Wednesday, 17 December 2014

Danger Man, season one (1960)

In the 1950s Lew Grade’s ITC Entertainment had enjoyed great success with their various historical adventure TV series. By the beginning of the 60s that formula was starting to wear a bit thin. Danger Man, which premiered in 1960, came along at exactly the right moment. Danger Man was the first of the classic 1960s TV spy series and proved to be both highly successful and immensely influential.

The series appeared two years before the first of the Bond movies so it has some claims to have been the starting point for the whole 1960s spy craze.

The series had an odd production history. 39 half-hour episodes were broadcast in 1960 and 1961. Despite its popularity there was then a three-year hiatus. The series was then revived and 47 one-hour episodes went to air between 1964 and 1967. There were significant differences between the first season and the later hour-long episodes. Although the hero is still called John Drake it’s not even entirely clear that he’s the same character. In fact the differences are sufficient in some ways to make it advisable to consider the later seasons to be a separate, albeit related, series.

The identity of the hero is an intriguing question indeed. Apart from the two incarnations of Danger Man Patrick McGoohan went on to play another spy in the cult favourite series The Prisoner. In the half-hour Danger Man series John Drake works for an unnamed international agency. He is a secret agent of indeterminate nationality. This was easy enough since McGoohan was born in the United States, raised in Ireland and lived in England and therefore had a conveniently indeterminate accent. In the revived hour-long Danger Man series he again plays a secret agent named John Drake but now he is clearly British and works for a British intelligence agency. So is he in fact the same man? And there has always been speculation that the unnamed character he played in The Prisoner was actually John Drake. So did he play three different spies, or two, or only one?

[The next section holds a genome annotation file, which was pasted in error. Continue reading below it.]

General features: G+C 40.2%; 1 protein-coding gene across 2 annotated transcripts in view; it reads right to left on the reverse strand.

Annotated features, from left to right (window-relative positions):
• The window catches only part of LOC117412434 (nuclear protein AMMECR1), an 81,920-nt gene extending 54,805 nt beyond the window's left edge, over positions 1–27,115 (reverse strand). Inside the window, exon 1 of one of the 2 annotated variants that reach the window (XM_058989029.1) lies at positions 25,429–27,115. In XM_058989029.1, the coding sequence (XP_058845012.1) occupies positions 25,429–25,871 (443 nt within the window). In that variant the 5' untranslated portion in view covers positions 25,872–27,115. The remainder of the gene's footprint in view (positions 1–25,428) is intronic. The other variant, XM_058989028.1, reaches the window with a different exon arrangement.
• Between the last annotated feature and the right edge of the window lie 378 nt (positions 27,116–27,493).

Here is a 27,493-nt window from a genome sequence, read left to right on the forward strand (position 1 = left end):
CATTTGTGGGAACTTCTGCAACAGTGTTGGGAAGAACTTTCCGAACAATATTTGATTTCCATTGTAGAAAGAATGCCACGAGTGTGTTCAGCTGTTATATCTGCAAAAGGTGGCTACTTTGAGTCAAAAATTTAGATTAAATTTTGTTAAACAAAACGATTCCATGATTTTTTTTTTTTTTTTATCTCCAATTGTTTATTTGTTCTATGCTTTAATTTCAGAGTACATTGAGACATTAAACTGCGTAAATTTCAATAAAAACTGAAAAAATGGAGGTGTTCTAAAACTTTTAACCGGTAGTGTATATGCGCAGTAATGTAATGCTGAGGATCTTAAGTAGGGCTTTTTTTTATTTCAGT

What is not  in dispute is that playing television spies proved to be a wildly successful career move for McGoohan, lifting him from obscurity and making him for a time the most highly paid actor on British television. 

McGoohan was a man with very strong views, deeply religious and with very clearly defined moral principles. He insisted on having these views taken into consideration. He would not countenance any hint of sexual promiscuity and he insisted that the violence should be kept within very strict bounds. You might think this would have caused major problems but oddly enough it seems to have worked in the series’ favour. Since the writers could not rely on resolving everything with a climactic shootout they had to put a bit more thought into their scripts. It also gave the series a definite flavour of its own. John Drake was a complex character, not always entirely happy with the things he had to do in the line of duty.

The first season was sufficiently successful to put McGoohan into the running for the rôle of James Bond in the first of the Bond movies. McGoohan however decided that playing Bond was incompatible with his moral views. While McGoohan became a major 1960s pop culture icon the actor did not really approve of the 1960s, believing that society had begun a downward slide into moral degeneracy (and  of course he turned out to be quite correct in his assessment).

The creator and producer of Danger Man was Ralph Smart, an Australian with considerable experience producing, directing and writing for both feature films and television. Smart had worked on several earlier ITC television series and had produced The Invisible Man for them in 1959, a series that was closer to being a spy series than a science fiction series.

It was Smart and McGoohan who were primarily responsible for setting the tone of Danger Man. It was rather unusual at that time for an actor to have that sort of input but McGoohan was an unusual actor. Danger Man would also give McGoohan his first chance to try his hand at directing.